“What are you guys talking about?” Sean asked. Normally he wouldn’t be rude enough to cut into another’s conversation, but he was bored and scared and nervous and his normal governers weren’t working at full capacity.

“You will hear the whole story, I promise you,” Gabriel said from the other side of the box. “After this is over.”

“You know how tired I’m getting of that line?” Sean asked with no rancor. It was almost a joking question. “It seems like my whole life lately has been ‘there’s all this weird stuff going on but you have to wait until later to find it out.’”

Gabriel sighed. “Sean, I—”

Sean shook his head. “No, don’t worry about it. I understand. But understanding doesn’t mean I have to like it, does it?” Without waiting for or expecting an answer, he slumped back down in his chair, leaning forward so his elbows rested on the edge of the divider and his chin rested on his crossed arms. Right now all he wanted was for something to happen, for this whole thing to get underway. He wasn’t in a hurry to have the dragons decide to eat him or whatever they were going to do with him, but the waiting was killing him. He glanced at his chrono and saw that it was now after eleven o’clock. Had they meant they were going to start then, or just that the accused and their friends had to be there by then? That second thought hadn’t occurred to him before. He sighed loudly. If that was true, then who knew how long they’d have to wait?

He was so caught up in his thoughts that he did not hear the door to the box open until he noticed that his friends were all getting up. Quickly he did the same. “What—?”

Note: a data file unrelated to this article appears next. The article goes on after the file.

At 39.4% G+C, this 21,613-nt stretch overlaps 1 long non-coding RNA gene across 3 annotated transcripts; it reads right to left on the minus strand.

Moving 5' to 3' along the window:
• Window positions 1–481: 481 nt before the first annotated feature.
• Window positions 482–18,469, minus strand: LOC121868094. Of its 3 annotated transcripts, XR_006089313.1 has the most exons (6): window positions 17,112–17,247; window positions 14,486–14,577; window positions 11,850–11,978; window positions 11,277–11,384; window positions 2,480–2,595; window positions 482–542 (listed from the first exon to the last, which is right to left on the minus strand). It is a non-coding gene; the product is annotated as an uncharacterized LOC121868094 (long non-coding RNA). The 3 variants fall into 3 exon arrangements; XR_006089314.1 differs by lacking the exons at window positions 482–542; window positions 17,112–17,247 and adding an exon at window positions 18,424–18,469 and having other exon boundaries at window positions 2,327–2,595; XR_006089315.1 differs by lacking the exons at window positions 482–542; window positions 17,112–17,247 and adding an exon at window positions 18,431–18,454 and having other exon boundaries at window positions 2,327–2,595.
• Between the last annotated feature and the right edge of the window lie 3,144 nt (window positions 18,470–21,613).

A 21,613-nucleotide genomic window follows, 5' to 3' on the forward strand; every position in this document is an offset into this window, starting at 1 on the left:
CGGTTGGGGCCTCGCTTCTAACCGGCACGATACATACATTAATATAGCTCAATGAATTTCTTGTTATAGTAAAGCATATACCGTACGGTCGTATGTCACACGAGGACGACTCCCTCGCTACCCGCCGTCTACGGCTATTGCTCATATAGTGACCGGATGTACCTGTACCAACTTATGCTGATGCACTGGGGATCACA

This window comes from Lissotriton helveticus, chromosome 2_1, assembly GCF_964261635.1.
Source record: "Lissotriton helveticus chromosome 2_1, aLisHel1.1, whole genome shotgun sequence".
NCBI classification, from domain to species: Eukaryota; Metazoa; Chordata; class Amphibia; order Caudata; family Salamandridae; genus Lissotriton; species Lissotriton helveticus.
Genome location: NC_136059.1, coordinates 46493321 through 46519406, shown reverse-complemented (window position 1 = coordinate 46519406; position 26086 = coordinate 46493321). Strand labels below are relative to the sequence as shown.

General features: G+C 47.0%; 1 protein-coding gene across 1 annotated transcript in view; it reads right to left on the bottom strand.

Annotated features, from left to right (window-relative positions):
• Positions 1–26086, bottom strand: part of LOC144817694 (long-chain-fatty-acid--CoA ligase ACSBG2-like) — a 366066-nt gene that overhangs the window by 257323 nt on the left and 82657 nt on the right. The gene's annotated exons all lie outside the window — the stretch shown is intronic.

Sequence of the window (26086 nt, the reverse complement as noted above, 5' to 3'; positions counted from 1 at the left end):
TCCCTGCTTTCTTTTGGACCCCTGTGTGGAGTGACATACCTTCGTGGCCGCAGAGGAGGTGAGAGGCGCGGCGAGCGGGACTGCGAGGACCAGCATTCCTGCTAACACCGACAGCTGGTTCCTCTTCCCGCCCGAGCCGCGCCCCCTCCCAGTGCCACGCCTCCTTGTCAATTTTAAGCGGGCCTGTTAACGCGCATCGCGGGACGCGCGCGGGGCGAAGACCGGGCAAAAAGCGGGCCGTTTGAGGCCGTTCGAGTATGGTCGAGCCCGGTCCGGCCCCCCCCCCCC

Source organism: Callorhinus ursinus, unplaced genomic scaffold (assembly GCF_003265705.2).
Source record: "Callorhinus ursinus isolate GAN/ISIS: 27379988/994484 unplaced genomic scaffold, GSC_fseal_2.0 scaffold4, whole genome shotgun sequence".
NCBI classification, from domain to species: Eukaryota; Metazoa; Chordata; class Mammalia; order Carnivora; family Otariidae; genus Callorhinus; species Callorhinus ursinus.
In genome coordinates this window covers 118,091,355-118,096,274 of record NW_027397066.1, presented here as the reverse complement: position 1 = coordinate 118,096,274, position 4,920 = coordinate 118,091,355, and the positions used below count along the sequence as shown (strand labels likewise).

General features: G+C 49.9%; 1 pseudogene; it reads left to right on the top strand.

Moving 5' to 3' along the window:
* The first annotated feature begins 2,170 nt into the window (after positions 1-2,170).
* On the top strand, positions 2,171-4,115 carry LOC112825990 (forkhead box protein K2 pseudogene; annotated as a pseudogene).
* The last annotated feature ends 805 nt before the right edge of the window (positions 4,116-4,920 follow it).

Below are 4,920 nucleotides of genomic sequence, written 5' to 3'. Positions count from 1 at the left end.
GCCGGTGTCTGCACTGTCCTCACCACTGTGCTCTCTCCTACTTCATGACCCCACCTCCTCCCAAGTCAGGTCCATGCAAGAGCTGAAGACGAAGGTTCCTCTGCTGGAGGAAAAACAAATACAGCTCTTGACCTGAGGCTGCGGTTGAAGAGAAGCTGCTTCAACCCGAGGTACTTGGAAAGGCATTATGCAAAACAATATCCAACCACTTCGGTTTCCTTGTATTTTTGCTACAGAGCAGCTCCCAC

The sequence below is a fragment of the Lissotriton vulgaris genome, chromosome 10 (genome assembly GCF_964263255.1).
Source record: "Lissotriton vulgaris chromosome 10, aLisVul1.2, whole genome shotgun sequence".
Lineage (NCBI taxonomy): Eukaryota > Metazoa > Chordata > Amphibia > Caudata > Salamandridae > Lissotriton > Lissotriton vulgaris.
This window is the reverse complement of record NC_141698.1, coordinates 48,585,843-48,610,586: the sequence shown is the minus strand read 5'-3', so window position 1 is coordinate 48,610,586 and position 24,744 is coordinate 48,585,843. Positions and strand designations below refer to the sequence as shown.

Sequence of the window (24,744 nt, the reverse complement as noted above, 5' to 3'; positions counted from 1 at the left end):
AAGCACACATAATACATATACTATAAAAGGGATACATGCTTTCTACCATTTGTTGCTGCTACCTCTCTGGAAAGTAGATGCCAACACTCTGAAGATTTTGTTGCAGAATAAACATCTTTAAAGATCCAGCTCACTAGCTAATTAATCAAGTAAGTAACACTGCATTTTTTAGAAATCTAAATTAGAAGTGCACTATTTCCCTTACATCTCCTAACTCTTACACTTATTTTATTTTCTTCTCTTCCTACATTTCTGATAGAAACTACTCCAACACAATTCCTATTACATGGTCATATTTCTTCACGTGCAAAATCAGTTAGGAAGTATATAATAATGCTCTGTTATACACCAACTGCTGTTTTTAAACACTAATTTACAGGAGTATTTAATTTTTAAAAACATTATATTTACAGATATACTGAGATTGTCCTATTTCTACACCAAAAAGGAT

A woman stood there, and Sean would have bet the remainder of his inheritance that she was not another spirit. Tall, dark-haired, dressed in a flowing robe, she looked young and ageless and stern all at the same time. Her eyes were a blue so pale they were almost white.

She ignored the rest of the group and looked at Gabriel. “I am told you wish to allow humans to attend our Council meeting.” Her voice was soft and without emotion.

Gabriel nodded. “Yes. They are my friends and are—involved with the situation. I claim the right for them to attend the proceedings.”

The woman did not visibly react. “It is not encouraged, but the law dows not prohibit it. They must undergo the Oath, however, if they are to remain.”

“Wait a minute—what oath?” Ocelot demanded, stepping forward.

The woman did not answer, so Gabriel did. “Remember many years ago, when we first met? When I first revealed my true nature to you?”

Winterhawk nodded. “Yes. You asked us to take an oath never to reveal what we knew to anyone else. You later removed it.”

“Is this the same kind of oath as that?” Kestrel asked. She glanced at the woman and then back at Gabriel.

“Somewhat.” Gabriel was as expressionless as the woman. “I did not know whether they would require it. It is a magically binding oath that will prevent you from revealing anything you see here to anyone who was not in attendance. The process includes certain magical protections that will make it impossible for anyone to take the information from your minds by force.”

“Is there any danger involved?” Winterhawk asked. “What would be the consequences of breaking the oath? Not that I intend to, of course.”

Gabriel shook his head. “It is not that kind of oath. After you have sworn it you will not be able to reveal anything even if you should choose to. The magic blocks the memories from being revealed to anyone who did not attend the meeting.”

“Sounds like somebody’s gonna do some serious mucking around with our heads,” Ocelot growled.